Peroneal Tendonitis

Peroneal Tendonitis (tendonosis, tendinopathy) is a common overuse injury I see in runners.  It is an irritation of a group of tendons that stabilize the ankle and “kick” the foot out to the side (pronation / everson) during toe-off.  Patients usually come to my office complaining of pain on the outside of their ankle, behind the the pointy bone on the side of the ankle (the lateral maleolus) or on the outside of their foot. 

The main causes of peroneal tendonitis are similar to shin splints.  The peroneal muscles “kick” the foot out to the side, and support the ankle and arch.  When the other muscles that stabilize the ankle, arch, knee and hip aren’t doing their jobs, the peroneal muscles  have to pick up the slack.  When they’re overworked, their tendons can get irritated.  The muscles, themselves, can also develop trigger points, which can also cause pain in the outside of your ankle.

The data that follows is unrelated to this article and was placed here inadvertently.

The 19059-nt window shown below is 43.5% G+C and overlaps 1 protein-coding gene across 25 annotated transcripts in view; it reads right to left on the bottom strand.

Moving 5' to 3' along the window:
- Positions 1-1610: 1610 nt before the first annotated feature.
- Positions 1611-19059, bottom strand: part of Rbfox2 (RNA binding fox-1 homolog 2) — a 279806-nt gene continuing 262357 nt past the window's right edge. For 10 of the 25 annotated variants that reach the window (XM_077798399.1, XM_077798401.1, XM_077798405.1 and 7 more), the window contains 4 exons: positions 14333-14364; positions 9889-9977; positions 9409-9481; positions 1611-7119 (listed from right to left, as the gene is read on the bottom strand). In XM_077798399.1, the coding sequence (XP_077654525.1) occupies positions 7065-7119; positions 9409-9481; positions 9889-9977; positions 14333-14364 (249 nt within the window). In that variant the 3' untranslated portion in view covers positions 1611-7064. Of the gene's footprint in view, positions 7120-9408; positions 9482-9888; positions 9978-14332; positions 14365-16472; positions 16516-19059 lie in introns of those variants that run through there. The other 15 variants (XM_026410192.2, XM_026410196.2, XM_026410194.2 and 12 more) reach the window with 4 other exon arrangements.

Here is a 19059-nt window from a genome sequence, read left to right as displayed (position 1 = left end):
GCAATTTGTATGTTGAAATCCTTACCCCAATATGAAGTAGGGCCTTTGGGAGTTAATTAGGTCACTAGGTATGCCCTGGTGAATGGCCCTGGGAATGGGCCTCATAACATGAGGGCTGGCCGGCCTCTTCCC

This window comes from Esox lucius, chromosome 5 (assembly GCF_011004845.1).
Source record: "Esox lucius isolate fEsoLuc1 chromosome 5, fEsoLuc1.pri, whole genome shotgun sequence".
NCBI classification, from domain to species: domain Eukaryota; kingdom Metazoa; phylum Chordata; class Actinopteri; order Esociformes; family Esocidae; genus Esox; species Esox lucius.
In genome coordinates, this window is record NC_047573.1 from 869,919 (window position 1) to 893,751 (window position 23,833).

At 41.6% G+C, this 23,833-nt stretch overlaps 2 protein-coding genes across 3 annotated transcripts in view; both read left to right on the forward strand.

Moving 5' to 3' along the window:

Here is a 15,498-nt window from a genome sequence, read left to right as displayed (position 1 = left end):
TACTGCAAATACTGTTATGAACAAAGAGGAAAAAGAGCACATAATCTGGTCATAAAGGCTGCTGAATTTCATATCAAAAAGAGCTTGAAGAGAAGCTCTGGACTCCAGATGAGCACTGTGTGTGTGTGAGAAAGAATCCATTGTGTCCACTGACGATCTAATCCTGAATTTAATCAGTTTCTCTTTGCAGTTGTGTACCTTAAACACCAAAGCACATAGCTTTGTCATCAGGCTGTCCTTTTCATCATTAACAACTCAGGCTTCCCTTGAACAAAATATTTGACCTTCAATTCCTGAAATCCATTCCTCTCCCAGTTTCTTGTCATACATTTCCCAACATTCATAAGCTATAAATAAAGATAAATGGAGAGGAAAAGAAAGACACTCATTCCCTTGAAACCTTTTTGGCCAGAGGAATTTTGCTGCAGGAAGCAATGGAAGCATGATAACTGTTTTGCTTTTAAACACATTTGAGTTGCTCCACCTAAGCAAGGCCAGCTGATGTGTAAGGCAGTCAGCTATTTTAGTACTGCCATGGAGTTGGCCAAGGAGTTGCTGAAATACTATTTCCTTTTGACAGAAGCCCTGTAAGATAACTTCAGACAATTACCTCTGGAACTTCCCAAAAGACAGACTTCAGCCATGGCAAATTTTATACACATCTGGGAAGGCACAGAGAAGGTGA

When you come into our office, we’ll take a look at your gait and test for muscle imbalances and restricted range of motion.  Usually, I find that people have weak hip abductors / stabilizers, and an imbalace between peroneals and posterior tibialis / long toe flexors.  The soleus muscle  (a deep calf muscle) is also involved sometimes.

Now, for the good news!  Orthopedic electro-acupuncture and dry needling are two of the best tools to quickly restore strength and function, and improve overall sensorimotor integration in your lower extremity. What’s more is that tuina mobilizations and gua sha can help break up fascial adhesions and other issues that may be leading to sub-maximal performance.  This means that you can expect more strength, flexibility and stability.